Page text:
meal
Pronunciation
  • IPA: /miːl/
  • (America) IPA: [miːʟ̩]
Noun

meal (plural meals)

  1. Food that is prepared and eaten, usually at a specific time, and usually in a comparatively large quantity (as opposed to a snack).
    Breakfast is the morning meal, lunch is the noon meal, and dinner, or supper, is the evening meal.
    • c1450, Secreta Secretorumː
      He that will cast meal upon meal is not able to have (a) long life.
    • c1500, The King and the Hermitː
      I have been there and taken deal / And have had many (a) merry meal.
    • 1535?, Dyfference Astron ↗ː
      But above all things beware that thou eat not till thou feel thy stomach empty and that it hath made good digestion of the first meal.
    • 1569, Fenton, Wonders ↗ː
      Besides he was so fantastical and unruly in his appetites, that he used no common meats at his meals, but was fed with the combs of cocks, the tongues of peahens.
    • 1606, Bodley ↗ː
      Sir, I was thrice at Lamhith, to have dined with the Archeb since your departure, and still he was to dine, at the Court or with some Bishop. But I must and will find him as soon as I may: and rather at a meal, then otherwise, because I would have means, to participate at large, about our Collation.
    • 1606, William Shakespeare, Macbeth ↗ː
      Ere we will eat our meal in fear, and sleep in the affliction of these terrible dreams that shake us nightly.
    • 1640, Richard Brathwait, [http://quod.lib.umich.edu/e/eebo/A16650.0001.001/1:7?rgn=div1;view=fulltext Ar't asleep Husband? A BOULSTER LECTURE, Stored with all variety of witty Jests, merry Tales, and other pleasant passages; extracted from the choycest Flowers of Phi∣losophy, Poesy, ancient and moderne History]ː
      Give me but so many meals, and thou shalt find me one of the strongest Turkish males that ever English gennet bore.
    • 1796, Robert Bage, Hermsprong: or, Man As He Is Not ↗ː
      This letter was written whilst my hostess of the George was preparing the last meal I ever was to eat.
    • 1835, Edgar Allan Poe, The Unparalleled Adventure of One Hans Pfaall ↗ː
      Puss, who seemed in a great measure recovered from her illness, now made a hearty meal of the dead bird, and then went to sleep with much apparent satisfaction.
    • 1837-1839, Charles Dickens, The Adventures of Oliver Twist ↗ː
      Indeed, the worthy gentleman, stimulated perhaps by the immediate prospect of being in active service, was in great spirits and good humor; in proof whereof, it may be here remarked, that he humorously drank all the beer at a draught; and did not utter, on a rough calculation, more than fourscore oaths during the whole progress of the meal.
    • 1982, Steven King, The Dark Tower: The Gunslinger ↗ː
      After the meal, he rinsed the cans from which they had eaten (marveling again at his own water extravagance), and when he turned around, Jake was asleep again.
    • 2016, Melissa Clark, Consider This Permission to Eat Burrata for Dinner ↗ in The New York Timesː
      In this recipe, I go even further, adding a robust salad to turn a lone cheese into a satisfying summer meal.
  2. Food served or eaten as a repast.
    • a1450, The Macro Playsː
      If thou wilt fare well at meat and meal, come and follow me.
    • 1855, Walt Whitman, Leaves of Grass ↗ː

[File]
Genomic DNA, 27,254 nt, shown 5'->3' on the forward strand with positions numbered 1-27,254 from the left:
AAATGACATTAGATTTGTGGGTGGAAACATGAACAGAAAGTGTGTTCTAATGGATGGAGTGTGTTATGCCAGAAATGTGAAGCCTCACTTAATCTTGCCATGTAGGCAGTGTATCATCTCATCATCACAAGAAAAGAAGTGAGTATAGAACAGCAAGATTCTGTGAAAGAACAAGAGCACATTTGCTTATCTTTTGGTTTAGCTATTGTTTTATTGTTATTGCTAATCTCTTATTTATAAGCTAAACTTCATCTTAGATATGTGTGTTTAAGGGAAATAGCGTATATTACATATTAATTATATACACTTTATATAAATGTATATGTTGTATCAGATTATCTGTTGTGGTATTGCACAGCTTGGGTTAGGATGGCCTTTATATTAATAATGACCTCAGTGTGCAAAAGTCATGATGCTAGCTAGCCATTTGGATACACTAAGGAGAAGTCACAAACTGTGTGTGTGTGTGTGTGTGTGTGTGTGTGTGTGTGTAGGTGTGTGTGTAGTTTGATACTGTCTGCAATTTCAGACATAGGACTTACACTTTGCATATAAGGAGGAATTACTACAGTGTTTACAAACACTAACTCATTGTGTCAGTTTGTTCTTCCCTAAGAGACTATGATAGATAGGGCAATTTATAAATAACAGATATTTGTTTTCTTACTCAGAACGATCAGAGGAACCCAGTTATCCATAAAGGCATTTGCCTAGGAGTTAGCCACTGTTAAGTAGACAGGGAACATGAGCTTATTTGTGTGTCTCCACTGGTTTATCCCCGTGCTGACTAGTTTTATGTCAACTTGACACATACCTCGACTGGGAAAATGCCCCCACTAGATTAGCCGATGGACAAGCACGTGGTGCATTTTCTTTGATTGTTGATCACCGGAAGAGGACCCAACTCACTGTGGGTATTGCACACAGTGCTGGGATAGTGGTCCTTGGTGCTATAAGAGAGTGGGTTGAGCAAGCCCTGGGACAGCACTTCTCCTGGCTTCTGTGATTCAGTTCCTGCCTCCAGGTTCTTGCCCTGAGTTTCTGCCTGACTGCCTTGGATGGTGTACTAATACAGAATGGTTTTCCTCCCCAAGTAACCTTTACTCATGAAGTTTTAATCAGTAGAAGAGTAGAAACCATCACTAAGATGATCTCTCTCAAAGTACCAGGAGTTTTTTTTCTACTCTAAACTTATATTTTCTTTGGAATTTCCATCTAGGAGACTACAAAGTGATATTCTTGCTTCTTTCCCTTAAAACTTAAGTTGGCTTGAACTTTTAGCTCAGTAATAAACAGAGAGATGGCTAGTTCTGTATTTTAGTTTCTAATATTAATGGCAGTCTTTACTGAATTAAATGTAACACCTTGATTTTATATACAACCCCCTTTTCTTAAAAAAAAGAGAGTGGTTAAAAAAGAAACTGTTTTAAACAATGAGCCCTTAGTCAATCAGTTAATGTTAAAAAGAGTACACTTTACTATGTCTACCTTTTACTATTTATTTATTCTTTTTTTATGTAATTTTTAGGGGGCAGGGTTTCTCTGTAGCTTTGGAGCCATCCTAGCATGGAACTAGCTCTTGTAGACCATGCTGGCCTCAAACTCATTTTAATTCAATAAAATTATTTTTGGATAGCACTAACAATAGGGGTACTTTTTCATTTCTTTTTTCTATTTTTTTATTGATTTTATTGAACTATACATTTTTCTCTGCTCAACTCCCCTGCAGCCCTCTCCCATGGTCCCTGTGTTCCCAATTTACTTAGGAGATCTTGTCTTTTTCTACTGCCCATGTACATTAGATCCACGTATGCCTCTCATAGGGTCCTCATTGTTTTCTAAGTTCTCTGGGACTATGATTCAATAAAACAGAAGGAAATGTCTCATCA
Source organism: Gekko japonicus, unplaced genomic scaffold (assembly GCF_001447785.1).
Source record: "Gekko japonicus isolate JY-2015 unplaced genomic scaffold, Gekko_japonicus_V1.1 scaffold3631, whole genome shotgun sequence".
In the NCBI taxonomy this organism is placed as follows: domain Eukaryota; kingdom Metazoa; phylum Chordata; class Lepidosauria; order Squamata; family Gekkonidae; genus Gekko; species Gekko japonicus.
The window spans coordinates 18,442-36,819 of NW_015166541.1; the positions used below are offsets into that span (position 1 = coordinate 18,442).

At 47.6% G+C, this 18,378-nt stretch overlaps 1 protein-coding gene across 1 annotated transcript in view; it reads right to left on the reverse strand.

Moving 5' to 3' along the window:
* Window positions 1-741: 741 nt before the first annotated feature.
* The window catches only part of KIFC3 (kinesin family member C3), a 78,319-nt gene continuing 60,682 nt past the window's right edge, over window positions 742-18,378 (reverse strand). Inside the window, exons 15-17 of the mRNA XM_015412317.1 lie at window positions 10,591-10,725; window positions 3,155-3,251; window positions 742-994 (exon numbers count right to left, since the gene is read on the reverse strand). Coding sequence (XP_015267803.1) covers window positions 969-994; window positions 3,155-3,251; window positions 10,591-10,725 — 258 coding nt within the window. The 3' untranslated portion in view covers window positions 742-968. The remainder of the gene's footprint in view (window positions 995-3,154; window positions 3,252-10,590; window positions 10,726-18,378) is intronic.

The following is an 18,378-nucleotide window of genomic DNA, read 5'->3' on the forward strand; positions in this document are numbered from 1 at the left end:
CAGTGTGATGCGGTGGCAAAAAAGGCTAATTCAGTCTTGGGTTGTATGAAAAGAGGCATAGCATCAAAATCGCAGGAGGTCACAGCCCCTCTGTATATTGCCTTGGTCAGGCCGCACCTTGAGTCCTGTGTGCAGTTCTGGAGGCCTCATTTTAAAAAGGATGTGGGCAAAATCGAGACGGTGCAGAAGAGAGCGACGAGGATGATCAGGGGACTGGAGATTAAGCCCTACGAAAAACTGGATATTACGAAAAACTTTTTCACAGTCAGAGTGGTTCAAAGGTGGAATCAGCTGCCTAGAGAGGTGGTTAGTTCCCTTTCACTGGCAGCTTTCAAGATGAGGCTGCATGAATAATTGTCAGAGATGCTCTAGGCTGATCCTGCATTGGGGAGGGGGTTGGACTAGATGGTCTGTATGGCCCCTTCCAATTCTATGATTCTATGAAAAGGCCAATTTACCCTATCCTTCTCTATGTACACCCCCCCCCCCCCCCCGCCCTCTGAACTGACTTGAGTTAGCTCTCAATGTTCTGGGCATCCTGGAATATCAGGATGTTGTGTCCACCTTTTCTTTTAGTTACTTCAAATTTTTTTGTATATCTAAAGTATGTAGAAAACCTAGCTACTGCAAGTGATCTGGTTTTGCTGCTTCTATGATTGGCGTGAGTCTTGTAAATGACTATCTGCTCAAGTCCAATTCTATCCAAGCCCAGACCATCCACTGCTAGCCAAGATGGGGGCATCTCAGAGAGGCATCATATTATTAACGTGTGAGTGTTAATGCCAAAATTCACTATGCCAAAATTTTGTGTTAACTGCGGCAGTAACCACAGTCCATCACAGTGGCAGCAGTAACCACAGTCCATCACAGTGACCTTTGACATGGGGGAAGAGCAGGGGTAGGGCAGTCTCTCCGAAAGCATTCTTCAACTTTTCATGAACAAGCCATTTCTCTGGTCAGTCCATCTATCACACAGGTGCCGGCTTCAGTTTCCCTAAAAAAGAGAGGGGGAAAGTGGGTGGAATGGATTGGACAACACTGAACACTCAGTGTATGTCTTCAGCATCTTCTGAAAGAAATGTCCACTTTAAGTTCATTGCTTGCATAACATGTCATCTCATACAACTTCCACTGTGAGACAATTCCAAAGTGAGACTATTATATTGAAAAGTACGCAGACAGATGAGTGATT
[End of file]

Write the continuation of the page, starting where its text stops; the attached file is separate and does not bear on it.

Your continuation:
This is the meal pleasantly set ... . this is the meat and drink for natural hunger. It is for the wicked just the same as the righteous.
  3. (obsolete) A time or an occasion.
    • a1425?, The Chester Plays ↗
      You would weep at every meal, but for my son weep ye never a deal.
    • a1400?-a1470? The Governance of England ↗,
      […] by occasion whereof they will, then at every meal, grouch with the king.
    • a1450, Henry Lovelich, The History of the Holy Grailː
      Which was to them a sorry meal.
    • a1450, Henry Lovelich, Merlinː
      Also soon as the dragons together feal, betwixt them shall begin a sorry meal.
    • a1450, The York Playsː
      What mean ye.. to make mourning at ilk a meal?
    • 1481, William Caxton, Reynard the Fox ↗ː
      I shall do late you have so much that ten of you should not eat it at one meal.
    • a1500, Alexander-Cassamus Fragmentː
      Of all the day throughout, keep I no better meal than on her to think.
    • c1500, In A Chyrchː
      Thou couth well weep at every meal.
Translations Noun

meal

  1. The coarse-ground edible part of various grains often used to feed animals; flour or a coarser blend than flour.
Translations Verb

meal (meals, present participle mealing; past and past participle mealed)

  1. (intransitive, obsolete) To yield or be plentiful in meal.
    • 1876, Notes and Queries (page 73)
      Of course the yield of grain was small, but much greater than could have been expected; and, the ears being well filled, it mealed well. The pastures were burnt up, so that there was nothing left for the cattle to eat.
Noun

meal (plural meals)

  1. (UK dialectal) A speck or spot.
  2. A part; a fragment; a portion.
Verb

meal (meals, present participle mealing; past and past participle mealed)

  1. (transitive) To defile or taint.
    • c. 1603–1604, William Shakespeare, “Measvre for Measure”, in Mr. William Shakespeares Comedies, Histories, & Tragedies: Published According to the True Originall Copies (First Folio), London: Printed by Isaac Iaggard, and Ed[ward] Blount, published 1623, OCLC 606515358 ↗, [Act IV, scene ii]:
      Were he meal'd with that / Which he corrects, than were he tyrannous.



This text is extracted from the Wiktionary and it is available under the CC BY-SA 3.0 license | Terms and conditions | Privacy policy 0.025
Offline English dictionary